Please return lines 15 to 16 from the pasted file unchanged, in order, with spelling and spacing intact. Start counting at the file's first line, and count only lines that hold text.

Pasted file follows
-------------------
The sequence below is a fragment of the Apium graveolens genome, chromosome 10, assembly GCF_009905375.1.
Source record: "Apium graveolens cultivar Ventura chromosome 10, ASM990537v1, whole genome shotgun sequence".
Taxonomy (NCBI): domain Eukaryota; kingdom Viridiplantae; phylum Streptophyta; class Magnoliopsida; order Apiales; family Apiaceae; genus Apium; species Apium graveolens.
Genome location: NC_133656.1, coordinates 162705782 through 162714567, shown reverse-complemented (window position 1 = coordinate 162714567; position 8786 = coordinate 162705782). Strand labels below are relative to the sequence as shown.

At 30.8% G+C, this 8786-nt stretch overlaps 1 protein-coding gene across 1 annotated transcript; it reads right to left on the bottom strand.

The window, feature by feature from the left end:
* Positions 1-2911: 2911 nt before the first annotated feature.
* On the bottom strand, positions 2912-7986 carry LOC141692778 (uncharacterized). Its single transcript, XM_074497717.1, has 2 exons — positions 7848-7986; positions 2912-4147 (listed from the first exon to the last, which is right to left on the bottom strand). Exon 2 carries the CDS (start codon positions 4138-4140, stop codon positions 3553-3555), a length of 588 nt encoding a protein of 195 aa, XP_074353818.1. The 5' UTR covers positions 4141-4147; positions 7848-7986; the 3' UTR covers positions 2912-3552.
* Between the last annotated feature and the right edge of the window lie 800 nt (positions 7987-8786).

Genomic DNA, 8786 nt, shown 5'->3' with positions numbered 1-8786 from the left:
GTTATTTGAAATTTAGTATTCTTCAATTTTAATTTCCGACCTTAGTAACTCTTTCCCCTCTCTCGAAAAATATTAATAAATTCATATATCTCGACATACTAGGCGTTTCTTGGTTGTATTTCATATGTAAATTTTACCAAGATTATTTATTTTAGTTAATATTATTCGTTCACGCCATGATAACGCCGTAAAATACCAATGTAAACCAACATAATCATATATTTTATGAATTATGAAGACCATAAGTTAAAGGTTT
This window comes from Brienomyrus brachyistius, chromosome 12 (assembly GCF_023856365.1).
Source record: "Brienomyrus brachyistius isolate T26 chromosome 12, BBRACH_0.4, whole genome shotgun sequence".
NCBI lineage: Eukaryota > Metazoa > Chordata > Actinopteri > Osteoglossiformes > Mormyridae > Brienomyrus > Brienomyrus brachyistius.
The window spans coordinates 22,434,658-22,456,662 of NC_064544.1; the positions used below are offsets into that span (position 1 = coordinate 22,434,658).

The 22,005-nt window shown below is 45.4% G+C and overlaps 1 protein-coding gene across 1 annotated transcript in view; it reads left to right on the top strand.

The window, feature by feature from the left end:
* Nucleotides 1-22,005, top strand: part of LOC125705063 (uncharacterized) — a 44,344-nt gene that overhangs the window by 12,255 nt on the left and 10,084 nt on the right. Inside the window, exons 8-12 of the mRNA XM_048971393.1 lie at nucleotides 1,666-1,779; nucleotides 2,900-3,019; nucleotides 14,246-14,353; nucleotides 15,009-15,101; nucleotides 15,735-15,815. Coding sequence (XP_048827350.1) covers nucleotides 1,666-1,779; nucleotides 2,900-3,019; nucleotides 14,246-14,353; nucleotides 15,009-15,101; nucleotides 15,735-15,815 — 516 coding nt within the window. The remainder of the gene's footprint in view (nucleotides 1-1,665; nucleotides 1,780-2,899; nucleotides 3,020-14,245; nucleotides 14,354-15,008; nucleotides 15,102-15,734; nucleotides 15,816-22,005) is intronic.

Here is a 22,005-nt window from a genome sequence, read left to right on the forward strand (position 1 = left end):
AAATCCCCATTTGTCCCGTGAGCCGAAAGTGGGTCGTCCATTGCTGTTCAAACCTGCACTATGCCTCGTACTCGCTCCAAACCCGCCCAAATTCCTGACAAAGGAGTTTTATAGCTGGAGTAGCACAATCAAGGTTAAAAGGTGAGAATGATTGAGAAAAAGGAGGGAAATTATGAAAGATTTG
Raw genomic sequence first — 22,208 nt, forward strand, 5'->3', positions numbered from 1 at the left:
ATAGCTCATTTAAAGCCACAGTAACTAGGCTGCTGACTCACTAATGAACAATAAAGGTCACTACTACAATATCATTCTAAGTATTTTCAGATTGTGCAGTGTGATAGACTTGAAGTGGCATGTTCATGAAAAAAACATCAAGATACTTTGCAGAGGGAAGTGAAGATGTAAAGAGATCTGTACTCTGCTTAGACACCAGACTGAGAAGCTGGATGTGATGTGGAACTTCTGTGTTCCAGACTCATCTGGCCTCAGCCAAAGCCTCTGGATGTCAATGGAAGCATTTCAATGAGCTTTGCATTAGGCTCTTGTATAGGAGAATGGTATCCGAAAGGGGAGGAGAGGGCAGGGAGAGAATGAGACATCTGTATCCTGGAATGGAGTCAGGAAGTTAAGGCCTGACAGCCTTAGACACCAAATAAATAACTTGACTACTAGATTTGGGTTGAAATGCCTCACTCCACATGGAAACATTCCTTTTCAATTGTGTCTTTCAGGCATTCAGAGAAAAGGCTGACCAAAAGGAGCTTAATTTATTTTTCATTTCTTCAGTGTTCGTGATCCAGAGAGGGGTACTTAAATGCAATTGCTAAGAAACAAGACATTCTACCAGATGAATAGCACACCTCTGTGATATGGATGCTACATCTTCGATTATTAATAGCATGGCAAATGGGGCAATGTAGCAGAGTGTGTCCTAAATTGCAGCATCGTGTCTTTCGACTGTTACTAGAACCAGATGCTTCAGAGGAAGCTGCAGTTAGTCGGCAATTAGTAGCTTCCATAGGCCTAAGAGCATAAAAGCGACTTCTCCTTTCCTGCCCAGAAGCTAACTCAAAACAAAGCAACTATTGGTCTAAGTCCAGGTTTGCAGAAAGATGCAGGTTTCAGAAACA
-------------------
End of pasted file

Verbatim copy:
The window spans coordinates 22,434,658-22,456,662 of NC_064544.1; the positions used below are offsets into that span (position 1 = coordinate 22,434,658).

The 22,005-nt window shown below is 45.4% G+C and overlaps 1 protein-coding gene across 1 annotated transcript in view; it reads left to right on the top strand.